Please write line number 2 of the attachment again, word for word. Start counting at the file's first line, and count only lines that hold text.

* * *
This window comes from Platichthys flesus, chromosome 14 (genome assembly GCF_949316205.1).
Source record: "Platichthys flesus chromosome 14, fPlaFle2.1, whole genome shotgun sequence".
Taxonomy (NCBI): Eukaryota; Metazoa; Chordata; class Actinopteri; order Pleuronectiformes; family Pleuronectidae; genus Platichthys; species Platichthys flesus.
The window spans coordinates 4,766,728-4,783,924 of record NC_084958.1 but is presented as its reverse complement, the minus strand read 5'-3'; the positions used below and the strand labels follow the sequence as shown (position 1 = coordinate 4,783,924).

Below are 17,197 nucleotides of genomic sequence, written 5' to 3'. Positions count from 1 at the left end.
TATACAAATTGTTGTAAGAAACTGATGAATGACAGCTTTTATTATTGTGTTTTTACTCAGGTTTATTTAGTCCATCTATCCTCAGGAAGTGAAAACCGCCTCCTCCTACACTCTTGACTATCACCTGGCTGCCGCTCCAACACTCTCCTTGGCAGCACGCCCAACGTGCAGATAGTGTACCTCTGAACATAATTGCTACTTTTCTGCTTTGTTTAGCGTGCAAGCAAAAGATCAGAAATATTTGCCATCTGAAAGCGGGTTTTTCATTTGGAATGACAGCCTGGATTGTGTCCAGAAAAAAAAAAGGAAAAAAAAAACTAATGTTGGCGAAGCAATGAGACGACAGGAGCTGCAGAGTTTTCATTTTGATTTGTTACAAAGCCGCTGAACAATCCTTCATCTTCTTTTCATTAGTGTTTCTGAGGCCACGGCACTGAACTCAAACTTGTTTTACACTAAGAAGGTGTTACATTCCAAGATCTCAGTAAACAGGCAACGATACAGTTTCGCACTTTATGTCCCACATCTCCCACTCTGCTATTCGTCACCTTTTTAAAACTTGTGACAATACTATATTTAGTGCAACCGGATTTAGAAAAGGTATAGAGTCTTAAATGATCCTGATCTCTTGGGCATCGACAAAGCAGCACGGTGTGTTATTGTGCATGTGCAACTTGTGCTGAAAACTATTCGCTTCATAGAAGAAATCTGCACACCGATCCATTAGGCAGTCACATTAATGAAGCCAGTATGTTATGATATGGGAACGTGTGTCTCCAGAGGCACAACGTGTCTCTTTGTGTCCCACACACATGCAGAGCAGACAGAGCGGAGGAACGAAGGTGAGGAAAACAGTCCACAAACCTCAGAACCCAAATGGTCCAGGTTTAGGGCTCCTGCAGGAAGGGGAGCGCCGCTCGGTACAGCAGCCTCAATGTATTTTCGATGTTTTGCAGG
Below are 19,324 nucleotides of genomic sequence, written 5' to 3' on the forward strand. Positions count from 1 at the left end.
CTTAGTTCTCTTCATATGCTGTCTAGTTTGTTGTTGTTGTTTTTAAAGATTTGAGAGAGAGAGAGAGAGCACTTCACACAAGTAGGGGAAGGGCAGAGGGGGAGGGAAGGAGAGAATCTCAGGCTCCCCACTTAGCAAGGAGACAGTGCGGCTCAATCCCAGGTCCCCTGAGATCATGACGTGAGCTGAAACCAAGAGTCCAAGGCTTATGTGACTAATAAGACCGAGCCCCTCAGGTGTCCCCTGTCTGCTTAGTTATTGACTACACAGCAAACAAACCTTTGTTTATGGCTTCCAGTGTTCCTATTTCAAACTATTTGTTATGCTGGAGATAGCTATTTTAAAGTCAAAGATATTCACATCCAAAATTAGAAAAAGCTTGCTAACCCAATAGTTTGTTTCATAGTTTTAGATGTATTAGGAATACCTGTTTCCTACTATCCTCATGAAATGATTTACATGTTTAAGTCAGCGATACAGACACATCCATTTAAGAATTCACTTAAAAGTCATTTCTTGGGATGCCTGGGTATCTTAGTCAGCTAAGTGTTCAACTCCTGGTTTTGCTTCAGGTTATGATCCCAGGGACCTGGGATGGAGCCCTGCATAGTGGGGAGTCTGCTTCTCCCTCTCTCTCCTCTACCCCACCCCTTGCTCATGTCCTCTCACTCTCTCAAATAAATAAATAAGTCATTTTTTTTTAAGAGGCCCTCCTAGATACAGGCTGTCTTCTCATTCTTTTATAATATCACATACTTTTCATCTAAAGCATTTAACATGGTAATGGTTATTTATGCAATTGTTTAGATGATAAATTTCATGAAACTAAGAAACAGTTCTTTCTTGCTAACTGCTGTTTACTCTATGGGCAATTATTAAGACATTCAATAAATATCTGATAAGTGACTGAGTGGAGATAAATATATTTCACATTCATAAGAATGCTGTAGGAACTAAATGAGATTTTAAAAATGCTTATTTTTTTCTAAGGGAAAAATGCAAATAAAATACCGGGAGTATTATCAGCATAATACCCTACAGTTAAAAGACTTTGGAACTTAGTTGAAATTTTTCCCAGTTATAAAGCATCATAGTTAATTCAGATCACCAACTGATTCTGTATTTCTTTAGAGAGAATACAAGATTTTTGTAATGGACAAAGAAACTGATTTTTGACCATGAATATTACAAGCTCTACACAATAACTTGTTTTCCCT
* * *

Source record: "Platichthys flesus chromosome 14, fPlaFle2.1, whole genome shotgun sequence".